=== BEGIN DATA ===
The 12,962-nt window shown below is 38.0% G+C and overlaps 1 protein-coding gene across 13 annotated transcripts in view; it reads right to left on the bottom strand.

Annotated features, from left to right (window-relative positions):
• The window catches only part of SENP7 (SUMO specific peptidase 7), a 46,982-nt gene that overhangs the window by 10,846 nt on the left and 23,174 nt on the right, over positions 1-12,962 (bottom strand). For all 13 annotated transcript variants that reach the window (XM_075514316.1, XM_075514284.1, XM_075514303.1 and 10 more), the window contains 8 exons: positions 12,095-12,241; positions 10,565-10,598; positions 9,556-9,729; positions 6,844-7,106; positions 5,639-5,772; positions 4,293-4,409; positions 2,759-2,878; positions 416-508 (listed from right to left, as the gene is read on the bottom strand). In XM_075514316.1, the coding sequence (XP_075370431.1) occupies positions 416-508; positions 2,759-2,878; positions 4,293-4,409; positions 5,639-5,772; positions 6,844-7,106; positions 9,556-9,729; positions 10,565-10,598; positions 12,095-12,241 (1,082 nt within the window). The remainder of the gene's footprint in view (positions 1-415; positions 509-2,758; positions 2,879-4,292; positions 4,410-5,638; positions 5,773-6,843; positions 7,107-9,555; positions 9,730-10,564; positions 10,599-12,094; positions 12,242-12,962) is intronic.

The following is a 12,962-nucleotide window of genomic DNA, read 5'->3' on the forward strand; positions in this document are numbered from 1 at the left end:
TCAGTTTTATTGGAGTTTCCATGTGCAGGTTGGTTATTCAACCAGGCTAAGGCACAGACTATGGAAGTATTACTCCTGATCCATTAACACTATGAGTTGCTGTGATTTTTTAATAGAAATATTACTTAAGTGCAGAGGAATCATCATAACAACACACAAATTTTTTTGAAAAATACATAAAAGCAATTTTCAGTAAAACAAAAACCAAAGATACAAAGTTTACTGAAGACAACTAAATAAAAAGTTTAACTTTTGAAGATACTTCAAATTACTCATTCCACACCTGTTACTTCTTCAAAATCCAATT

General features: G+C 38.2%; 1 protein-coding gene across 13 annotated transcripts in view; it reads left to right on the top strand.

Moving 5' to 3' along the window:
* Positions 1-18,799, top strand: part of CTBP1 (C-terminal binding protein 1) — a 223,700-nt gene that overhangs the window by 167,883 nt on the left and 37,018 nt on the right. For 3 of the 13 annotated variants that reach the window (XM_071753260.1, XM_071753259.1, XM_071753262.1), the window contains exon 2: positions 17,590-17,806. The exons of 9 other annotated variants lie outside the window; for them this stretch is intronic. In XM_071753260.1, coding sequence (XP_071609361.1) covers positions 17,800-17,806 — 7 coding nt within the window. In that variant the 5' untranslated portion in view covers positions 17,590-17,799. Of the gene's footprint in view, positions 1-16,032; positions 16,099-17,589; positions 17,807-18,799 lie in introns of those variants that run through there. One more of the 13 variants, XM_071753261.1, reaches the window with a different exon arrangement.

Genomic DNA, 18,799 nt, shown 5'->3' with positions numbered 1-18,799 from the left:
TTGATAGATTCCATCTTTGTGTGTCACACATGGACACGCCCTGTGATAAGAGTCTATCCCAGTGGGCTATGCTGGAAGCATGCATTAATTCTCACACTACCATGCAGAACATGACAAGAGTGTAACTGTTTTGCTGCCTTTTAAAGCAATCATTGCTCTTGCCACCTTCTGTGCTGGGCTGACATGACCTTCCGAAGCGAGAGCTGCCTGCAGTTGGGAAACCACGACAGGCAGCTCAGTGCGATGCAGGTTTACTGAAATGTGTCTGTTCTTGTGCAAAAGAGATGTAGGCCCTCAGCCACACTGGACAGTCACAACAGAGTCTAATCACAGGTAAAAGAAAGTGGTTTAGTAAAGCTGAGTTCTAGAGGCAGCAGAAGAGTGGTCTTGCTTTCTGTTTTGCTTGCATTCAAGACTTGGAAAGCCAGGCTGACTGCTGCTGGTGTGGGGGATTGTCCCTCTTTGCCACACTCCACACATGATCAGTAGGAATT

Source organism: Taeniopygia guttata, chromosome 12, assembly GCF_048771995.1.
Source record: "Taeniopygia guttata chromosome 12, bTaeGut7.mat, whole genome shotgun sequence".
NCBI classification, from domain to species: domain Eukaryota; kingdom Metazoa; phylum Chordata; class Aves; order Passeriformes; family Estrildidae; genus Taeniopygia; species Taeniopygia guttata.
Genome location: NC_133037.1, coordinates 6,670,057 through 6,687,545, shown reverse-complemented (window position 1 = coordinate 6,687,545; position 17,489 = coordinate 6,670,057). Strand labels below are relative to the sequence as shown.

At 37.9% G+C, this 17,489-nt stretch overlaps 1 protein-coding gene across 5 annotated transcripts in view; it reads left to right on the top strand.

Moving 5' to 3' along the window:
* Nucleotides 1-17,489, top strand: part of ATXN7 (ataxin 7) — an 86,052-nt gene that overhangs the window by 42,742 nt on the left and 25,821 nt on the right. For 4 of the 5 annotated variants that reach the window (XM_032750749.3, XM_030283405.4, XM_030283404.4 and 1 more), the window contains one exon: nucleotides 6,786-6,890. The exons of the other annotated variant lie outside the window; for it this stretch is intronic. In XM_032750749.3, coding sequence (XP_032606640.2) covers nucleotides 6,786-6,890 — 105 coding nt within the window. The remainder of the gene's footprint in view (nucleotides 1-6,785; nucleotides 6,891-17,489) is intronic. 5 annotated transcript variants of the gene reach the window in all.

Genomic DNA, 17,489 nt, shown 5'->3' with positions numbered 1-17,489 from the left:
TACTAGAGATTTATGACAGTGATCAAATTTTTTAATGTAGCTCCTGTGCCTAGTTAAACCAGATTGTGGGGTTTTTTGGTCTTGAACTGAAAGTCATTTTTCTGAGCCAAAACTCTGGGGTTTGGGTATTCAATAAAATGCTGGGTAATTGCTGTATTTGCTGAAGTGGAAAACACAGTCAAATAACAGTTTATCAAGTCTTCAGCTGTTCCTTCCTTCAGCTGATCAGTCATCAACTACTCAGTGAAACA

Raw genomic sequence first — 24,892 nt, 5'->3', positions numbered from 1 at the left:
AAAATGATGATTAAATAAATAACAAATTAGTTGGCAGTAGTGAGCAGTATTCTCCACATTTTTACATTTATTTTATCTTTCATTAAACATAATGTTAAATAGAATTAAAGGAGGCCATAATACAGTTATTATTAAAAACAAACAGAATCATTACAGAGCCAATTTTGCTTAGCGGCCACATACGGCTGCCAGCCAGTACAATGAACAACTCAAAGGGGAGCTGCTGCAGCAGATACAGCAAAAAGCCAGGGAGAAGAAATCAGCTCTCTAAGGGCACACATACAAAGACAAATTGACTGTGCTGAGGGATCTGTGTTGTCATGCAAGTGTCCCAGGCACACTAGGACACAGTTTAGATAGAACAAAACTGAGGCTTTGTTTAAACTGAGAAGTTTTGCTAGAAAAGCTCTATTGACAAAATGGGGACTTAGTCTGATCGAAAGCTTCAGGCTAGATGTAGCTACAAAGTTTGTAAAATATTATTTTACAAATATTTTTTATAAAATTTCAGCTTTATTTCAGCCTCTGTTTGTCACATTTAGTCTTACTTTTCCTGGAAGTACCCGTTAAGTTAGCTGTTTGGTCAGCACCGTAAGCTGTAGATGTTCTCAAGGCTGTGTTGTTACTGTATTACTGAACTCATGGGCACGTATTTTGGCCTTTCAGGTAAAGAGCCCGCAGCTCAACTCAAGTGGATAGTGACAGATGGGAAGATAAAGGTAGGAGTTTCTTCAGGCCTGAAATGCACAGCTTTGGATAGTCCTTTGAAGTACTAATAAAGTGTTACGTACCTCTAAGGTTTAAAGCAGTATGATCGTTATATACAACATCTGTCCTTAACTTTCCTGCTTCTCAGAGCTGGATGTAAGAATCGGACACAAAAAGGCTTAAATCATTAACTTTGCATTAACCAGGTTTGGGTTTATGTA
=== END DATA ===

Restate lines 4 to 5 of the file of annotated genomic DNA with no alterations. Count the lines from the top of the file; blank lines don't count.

The following is a 12,962-nucleotide window of genomic DNA, read 5'->3' on the forward strand; positions in this document are numbered from 1 at the left end:
TCAGTTTTATTGGAGTTTCCATGTGCAGGTTGGTTATTCAACCAGGCTAAGGCACAGACTATGGAAGTATTACTCCTGATCCATTAACACTATGAGTTGCTGTGATTTTTTAATAGAAATATTACTTAAGTGCAGAGGAATCATCATAACAACACACAAATTTTTTTGAAAAATACATAAAAGCAATTTTCAGTAAAACAAAAACCAAAGATACAAAGTTTACTGAAGACAACTAAATAAAAAGTTTAACTTTTGAAGATACTTCAAATTACTCATTCCACACCTGTTACTTCTTCAAAATCCAATT